UCD winger David McMillan speaks to Gavan Reilly about his side’s chances in the new season
Seeing David McMillan in person, you mightn’t immediately suspect him to be a top-class soccer player. You certainly won’t think you’re meeting one of the rising stars of domestic soccer.
That’s precisely what McMillan is however; as one of the lynchpins of UCD’s successful push for First Division glory last season, McMillan’s prowess on the wing and sharpshooting ability was invaluable for the student side in returning to the League of Ireland’s Premier Division after just one season at the second tier.
McMillan is honest about UCD’s need to have bounced back after the disappointment of relegation. “It was such a new squad, that people didn’t know where we’d stand. It was always going to be a difficult season. That’s what made it such an achievement – that it was a brand new squad and they didn’t know what to expect from us, and that maybe gave us an element of surprise for other teams. It was brilliant to get straight back up.”
How realistic it might be for a club of UCD’s stature and means to remain competitive is another matter though. When the students were relegated in 2008, UCD were one of the few Premier League sides to have remained within its means. Since then, other sides such as Kilkenny City have folded altogether; others such as Galway United remain in precarious financial times, while Derry City have been ejected from the league entirely in a financial dispute with the FAI over its players holding dual contracts.
So how, being essentially restricted to the status of a feeder club, is UCD to survive? McMillian believes the club shouldn’t feel any lesser for its own status. “They’re not ever going to run out of business the same as some of the other clubs, they stay within their limits, and I think that’s a fair enough thing to do,” says the 21-year-old architecture student. “A lot of clubs don’t respect UCD for what they do but every club in the League of Ireland will have UCD players in it and I think it’s a club that should be admired rather than put down.”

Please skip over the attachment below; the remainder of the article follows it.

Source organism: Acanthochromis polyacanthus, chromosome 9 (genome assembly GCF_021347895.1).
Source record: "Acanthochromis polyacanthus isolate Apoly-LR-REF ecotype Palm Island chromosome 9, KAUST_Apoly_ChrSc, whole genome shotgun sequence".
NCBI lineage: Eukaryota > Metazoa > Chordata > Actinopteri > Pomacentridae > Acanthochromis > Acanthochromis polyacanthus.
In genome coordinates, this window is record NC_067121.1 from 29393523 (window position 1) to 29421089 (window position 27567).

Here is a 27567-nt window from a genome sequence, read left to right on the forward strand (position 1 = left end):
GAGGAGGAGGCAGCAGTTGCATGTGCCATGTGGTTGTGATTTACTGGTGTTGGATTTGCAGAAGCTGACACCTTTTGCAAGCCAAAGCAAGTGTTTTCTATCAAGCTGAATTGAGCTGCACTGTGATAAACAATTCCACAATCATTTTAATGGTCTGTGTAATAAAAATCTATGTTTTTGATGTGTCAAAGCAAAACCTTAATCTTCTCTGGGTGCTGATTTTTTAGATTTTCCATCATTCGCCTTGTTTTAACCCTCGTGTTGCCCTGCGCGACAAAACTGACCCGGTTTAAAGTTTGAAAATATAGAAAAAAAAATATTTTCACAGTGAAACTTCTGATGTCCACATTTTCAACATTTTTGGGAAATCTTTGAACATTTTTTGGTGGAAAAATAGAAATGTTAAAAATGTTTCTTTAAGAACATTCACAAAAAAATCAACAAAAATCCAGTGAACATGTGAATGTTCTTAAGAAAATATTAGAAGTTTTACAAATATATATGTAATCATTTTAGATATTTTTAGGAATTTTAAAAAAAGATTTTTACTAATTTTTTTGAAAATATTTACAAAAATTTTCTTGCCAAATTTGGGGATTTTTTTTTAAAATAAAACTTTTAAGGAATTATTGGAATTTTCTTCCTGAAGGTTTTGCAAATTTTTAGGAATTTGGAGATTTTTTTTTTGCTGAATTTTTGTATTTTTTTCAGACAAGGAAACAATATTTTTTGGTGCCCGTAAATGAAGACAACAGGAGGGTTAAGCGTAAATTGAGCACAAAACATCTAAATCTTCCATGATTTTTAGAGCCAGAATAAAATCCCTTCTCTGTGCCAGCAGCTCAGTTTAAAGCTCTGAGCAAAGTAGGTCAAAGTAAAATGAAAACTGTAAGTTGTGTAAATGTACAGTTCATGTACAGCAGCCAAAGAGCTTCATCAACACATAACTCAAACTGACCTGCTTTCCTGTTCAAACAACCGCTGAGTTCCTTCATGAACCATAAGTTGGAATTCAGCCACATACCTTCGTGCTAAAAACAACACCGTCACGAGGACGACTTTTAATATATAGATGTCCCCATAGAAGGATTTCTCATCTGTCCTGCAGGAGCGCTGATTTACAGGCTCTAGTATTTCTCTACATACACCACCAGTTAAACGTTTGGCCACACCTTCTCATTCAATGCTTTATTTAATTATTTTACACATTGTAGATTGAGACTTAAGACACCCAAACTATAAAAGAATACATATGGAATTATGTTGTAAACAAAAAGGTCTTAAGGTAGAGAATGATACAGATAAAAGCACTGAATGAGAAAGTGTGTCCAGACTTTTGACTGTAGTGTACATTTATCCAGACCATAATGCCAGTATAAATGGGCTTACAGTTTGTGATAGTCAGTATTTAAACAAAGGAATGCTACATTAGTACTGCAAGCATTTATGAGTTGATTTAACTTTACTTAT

That in mind, what are UCD’s goals for the season? McMillan remains optimistic of UCD’s chances of cutting it with the bigger and more experienced outfits. “It’s difficult to know until we start. I think people will underestimate us again like last year; I think we can do quite well. The main aim will be to steer clear of relegation… Some teams like Cork [City] haven’t even signed any players yet and it’s difficult to know who’s even going to be in the league, but we think we can stay clear of relegation and push further than people might expect.”
With a new season on the horizon and hopes of a more regular home crowd (“I have friends who are college students as well, and I ask them, ‘Why don’t you come?’) brimming, things could be worse for McMillan, who is happy to stay put with UCD for a few years yet. “Studying architecture is over 30 hours a week and it’s quite difficult, but UCD gives you a chance to go straight from college to training and a great opportunity to play at the top level while still studying. It’s very difficult to do that at any other